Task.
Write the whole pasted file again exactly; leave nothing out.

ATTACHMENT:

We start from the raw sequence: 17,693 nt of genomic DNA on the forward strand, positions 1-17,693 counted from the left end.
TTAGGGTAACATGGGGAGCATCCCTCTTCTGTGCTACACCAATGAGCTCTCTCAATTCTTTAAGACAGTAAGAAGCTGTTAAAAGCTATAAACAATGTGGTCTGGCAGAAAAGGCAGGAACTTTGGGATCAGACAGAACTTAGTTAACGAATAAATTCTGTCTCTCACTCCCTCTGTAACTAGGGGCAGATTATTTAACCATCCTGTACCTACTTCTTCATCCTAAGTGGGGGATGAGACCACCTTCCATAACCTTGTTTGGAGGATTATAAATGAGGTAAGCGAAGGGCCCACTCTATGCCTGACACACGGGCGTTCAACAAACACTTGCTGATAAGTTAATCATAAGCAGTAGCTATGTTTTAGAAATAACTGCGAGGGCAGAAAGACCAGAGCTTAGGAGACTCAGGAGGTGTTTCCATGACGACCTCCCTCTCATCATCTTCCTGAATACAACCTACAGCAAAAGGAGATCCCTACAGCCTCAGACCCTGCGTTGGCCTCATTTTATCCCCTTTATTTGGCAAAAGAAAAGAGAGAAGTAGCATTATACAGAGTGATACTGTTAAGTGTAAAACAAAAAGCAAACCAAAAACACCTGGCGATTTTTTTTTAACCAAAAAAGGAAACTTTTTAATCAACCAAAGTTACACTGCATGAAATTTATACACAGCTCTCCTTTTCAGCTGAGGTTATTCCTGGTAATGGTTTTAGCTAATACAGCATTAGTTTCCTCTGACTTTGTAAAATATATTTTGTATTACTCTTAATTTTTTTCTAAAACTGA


We start from the raw sequence: 17,693 nt of genomic DNA on the forward strand, positions 1-17,693 counted from the left end.
TTAGGGTAACATGGGGAGCATCCCTCTTCTGTGCTACACCAATGAGCTCTCTCAATTCTTTAAGACAGTAAGAAGCTGTTAAAAGCTATAAACAATGTGGTCTGGCAGAAAAGGCAGGAACTTTGGGATCAGACAGAACTTAGTTAACGAATAAATTCTGTCTCTCACTCCCTCTGTAACTAGGGGCAGATTATTTAACCATCCTGTACCTACTTCTTCATCCTAAGTGGGGGATGAGACCACCTTCCATAACCTTGTTTGGAGGATTATAAATGAGGTAAGCGAAGGGCCCACTCTATGCCTGACACACGGGCGTTCAACAAACACTTGCTGATAAGTTAATCATAAGCAGTAGCTATGTTTTAGAAATAACTGCGAGGGCAGAAAGACCAGAGCTTAGGAGACTCAGGAGGTGTTTCCATGACGACCTCCCTCTCATCATCTTCCTGAATACAACCTACAGCAAAAGGAGATCCCTACAGCCTCAGACCCTGCGTTGGCCTCATTTTATCCCCTTTATTTGGCAAAAGAAAAGAGAGAAGTAGCATTATACAGAGTGATACTGTTAAGTGTAAAACAAAAAGCAAACCAAAAACACCTGGCGATTTTTTTTTAACCAAAAAAGGAAACTTTTTAATCAACCAAAGTTACACTGCATGAAATTTATACACAGCTCTCCTTTTCAGCTGAGGTTATTCCTGGTAATGGTTTTAGCTAATACAGCATTAGTTTCCTCTGACTTTGTAAAATATATTTTGTATTACTCTTAATTTTTTTCTAAAACTGA